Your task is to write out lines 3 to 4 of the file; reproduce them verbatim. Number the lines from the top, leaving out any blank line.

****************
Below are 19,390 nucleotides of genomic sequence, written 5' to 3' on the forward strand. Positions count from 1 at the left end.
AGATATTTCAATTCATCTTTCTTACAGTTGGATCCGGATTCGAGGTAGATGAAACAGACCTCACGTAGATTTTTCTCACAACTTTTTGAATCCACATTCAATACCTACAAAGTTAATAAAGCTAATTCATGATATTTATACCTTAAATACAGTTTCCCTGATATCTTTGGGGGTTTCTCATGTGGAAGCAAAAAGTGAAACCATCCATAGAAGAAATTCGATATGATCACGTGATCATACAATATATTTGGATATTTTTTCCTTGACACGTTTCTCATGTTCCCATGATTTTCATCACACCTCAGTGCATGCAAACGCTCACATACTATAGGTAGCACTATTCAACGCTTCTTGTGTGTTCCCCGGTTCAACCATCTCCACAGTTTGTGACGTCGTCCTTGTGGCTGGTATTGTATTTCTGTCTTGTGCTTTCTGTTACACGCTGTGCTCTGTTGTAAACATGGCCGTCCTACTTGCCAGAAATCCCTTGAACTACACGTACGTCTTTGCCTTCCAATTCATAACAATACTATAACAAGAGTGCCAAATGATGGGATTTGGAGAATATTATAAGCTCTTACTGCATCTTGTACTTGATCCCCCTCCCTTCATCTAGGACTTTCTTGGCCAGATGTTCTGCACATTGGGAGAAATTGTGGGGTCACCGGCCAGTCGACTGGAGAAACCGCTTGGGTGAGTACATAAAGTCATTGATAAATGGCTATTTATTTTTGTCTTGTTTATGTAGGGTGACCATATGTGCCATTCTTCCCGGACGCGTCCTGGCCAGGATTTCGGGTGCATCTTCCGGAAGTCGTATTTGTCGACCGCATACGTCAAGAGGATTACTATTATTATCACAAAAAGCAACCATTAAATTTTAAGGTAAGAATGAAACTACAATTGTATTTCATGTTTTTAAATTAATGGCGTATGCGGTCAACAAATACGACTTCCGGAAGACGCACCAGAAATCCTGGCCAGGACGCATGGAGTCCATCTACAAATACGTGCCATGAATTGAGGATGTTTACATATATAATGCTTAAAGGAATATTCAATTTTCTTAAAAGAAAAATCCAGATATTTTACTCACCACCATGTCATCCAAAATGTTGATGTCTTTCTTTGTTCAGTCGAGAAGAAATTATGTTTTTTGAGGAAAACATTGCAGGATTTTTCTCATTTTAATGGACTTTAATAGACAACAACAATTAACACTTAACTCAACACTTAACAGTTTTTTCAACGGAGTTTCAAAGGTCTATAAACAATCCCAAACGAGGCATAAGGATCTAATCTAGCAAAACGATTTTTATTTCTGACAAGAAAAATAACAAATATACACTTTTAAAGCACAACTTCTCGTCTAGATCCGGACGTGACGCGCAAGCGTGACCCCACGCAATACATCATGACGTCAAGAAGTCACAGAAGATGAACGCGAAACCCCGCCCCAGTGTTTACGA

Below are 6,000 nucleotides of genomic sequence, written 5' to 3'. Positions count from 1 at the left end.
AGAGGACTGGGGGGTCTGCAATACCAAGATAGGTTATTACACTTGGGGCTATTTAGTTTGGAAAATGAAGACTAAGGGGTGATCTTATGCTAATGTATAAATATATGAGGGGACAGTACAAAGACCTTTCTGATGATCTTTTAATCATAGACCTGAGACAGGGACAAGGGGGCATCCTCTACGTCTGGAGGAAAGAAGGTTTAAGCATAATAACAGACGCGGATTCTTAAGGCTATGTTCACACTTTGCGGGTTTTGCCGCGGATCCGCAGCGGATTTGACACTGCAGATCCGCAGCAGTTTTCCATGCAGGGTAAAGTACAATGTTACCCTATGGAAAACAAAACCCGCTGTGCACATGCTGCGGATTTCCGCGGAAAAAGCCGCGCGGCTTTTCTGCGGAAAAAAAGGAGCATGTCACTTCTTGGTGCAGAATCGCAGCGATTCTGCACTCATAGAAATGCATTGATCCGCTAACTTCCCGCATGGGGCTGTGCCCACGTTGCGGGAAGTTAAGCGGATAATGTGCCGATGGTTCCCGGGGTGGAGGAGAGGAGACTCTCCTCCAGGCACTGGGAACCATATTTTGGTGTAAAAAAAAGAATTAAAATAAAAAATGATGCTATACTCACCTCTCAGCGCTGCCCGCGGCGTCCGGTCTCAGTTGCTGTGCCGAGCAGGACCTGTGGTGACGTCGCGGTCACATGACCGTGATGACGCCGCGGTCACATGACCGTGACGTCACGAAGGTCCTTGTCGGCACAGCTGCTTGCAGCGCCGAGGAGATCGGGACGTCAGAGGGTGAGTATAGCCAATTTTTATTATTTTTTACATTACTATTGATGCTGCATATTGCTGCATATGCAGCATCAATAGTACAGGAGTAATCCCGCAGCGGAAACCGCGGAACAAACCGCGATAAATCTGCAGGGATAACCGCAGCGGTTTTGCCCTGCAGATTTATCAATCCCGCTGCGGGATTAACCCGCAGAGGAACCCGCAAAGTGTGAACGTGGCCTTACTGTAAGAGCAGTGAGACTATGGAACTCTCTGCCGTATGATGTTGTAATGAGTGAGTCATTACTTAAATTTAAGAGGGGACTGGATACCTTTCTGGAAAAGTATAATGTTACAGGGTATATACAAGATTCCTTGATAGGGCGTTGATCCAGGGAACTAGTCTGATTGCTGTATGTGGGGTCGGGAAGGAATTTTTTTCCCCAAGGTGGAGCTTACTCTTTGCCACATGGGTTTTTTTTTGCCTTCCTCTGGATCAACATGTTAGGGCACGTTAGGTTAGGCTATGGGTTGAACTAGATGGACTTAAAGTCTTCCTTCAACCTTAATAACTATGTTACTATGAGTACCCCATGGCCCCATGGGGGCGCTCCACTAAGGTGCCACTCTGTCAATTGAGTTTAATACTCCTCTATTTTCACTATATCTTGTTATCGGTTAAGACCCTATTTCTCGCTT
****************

Below are 6,000 nucleotides of genomic sequence, written 5' to 3'. Positions count from 1 at the left end.
AGAGGACTGGGGGGTCTGCAATACCAAGATAGGTTATTACACTTGGGGCTATTTAGTTTGGAAAATGAAGACTAAGGGGTGATCTTATGCTAATGTATAAATATATGAGGGGACAGTACAAAGACCTTTCTGATGATCTTTTAATCATAGACCTGAGACAGGGACAAGGGGGCATCCTCTACGTCTGGAGGAAAGAAGGTTTAAGCATAATAACAGACGCGGATTCTTAAGGCTATGTTCACACTTTGCGGGTTTTGCCGCGGATCCGCAGCGGATTTGACACTGCAGATCCGCAGCAGTTTTCCATGCAGGGTAAAGTACAATGTTACCCTATGGAAAACAAAACCCGCTGTGCACATGCTGCGGATTTCCGCGGAAAAAGCCGCGCGGCTTTTCTGCGGAAAAAAAGGAGCATGTCACTTCTTGGTGCAGAATCGCAGCGATTCTGCACTCATAGAAATGCATTGATCCGCTAACTTCCCGCATGGGGCTGTGCCCACGTTGCGGGAAGTTAAGCGGATAATGTGCCGATGGTTCCCGGGGTGGAGGAGAGGAGACTCTCCTCCAGGCACTGGGAACCATATTTTGGTGTAAAAAAAAGAATTAAAATAAAAAATGATGCTATACTCACCTCTCAGCGCTGCCCGCGGCGTCCGGTCTCAGTTGCTGTGCCGAGCAGGACCTGTGGTGACGTCGCGGTCACATGACCGTGATGACGCCGCGGTCACATGACCGTGACGTCACGAAGGTCCTTGTCGGCACAGCTGCTTGCAGCGCCGAGGAGATCGGGACGTCAGAGGGTGAGTATAGCCAATTTTTATTATTTTTTACATTACTATTGATGCTGCATATTGCTGCATATGCAGCATCAATAGTACAGGAGTAATCCCGCAGCGGAAACCGCGGAACAAACCGCGATAAATCTGCAGGGATAACCGCAGCGGTTTTGCCCTGCAGATTTATCAATCCCGCTGCGGGATTAACCCGCAGAGGAACCCGCAAAGTGTGAACGTGGCCTTACTGTAAGAGCAGTGAGACTATGGAACTCTCTGCCGTATGATGTTGTAATGAGTGAGTCATTACTTAAATTTAAGAGGGGACTGGATACCTTTCTGGAAAAGTATAATGTTACAGGGTATATACAAGATTCCTTGATAGGGCGTTGATCCAGGGAACTAGTCTGATTGCTGTATGTGGGGTCGGGAAGGAATTTTTTTCCCCAAGGTGGAGCTTACTCTTTGCCACATGGGTTTTTTTTTGCCTTCCTCTGGATCAACATGTTAGGGCACGTTAGGTTAGGCTATGGGTTGAACTAGATGGACTTAAAGTCTTCCTTCAACCTTAATAACTATGTTACTATGAGTACCCCATGGCCCCATGGGGGCGCTCCACTAAGGTGCCACTCTGTCAATTGAGTTTAATACTCCTCTATTTTCACTATATCTTGTTATCGGTTAAGACCCTATTTCTCGCTT